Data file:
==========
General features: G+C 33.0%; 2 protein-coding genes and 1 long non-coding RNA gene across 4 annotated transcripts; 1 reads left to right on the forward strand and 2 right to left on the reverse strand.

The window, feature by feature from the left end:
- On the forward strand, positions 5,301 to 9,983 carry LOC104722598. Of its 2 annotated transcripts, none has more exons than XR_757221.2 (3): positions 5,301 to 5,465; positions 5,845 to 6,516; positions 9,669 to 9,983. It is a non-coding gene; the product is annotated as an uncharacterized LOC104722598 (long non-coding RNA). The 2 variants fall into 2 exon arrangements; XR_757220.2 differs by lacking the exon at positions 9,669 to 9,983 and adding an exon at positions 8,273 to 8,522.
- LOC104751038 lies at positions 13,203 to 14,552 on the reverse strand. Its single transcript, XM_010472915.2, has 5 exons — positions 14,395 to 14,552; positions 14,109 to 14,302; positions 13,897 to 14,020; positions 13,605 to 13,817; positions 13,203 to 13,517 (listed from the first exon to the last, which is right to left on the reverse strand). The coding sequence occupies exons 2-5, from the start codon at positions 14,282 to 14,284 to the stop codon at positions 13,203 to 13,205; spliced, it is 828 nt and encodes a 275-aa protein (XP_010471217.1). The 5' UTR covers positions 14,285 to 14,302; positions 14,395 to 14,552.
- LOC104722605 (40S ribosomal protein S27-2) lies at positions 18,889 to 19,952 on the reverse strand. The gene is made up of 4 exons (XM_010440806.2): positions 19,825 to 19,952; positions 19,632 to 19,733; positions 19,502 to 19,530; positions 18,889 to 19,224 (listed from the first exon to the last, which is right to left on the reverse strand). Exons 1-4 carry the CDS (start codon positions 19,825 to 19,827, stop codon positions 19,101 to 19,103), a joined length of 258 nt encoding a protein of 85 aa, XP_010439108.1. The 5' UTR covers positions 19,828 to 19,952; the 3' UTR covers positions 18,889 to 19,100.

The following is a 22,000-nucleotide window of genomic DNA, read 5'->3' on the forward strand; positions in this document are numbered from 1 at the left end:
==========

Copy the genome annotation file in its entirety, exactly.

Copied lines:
General features: G+C 33.0%; 2 protein-coding genes and 1 long non-coding RNA gene across 4 annotated transcripts; 1 reads left to right on the forward strand and 2 right to left on the reverse strand.

The window, feature by feature from the left end:
- On the forward strand, positions 5,301 to 9,983 carry LOC104722598. Of its 2 annotated transcripts, none has more exons than XR_757221.2 (3): positions 5,301 to 5,465; positions 5,845 to 6,516; positions 9,669 to 9,983. It is a non-coding gene; the product is annotated as an uncharacterized LOC104722598 (long non-coding RNA). The 2 variants fall into 2 exon arrangements; XR_757220.2 differs by lacking the exon at positions 9,669 to 9,983 and adding an exon at positions 8,273 to 8,522.
- LOC104751038 lies at positions 13,203 to 14,552 on the reverse strand. Its single transcript, XM_010472915.2, has 5 exons — positions 14,395 to 14,552; positions 14,109 to 14,302; positions 13,897 to 14,020; positions 13,605 to 13,817; positions 13,203 to 13,517 (listed from the first exon to the last, which is right to left on the reverse strand). The coding sequence occupies exons 2-5, from the start codon at positions 14,282 to 14,284 to the stop codon at positions 13,203 to 13,205; spliced, it is 828 nt and encodes a 275-aa protein (XP_010471217.1). The 5' UTR covers positions 14,285 to 14,302; positions 14,395 to 14,552.
- LOC104722605 (40S ribosomal protein S27-2) lies at positions 18,889 to 19,952 on the reverse strand. The gene is made up of 4 exons (XM_010440806.2): positions 19,825 to 19,952; positions 19,632 to 19,733; positions 19,502 to 19,530; positions 18,889 to 19,224 (listed from the first exon to the last, which is right to left on the reverse strand). Exons 1-4 carry the CDS (start codon positions 19,825 to 19,827, stop codon positions 19,101 to 19,103), a joined length of 258 nt encoding a protein of 85 aa, XP_010439108.1. The 5' UTR covers positions 19,828 to 19,952; the 3' UTR covers positions 18,889 to 19,100.

The following is a 22,000-nucleotide window of genomic DNA, read 5'->3' on the forward strand; positions in this document are numbered from 1 at the left end: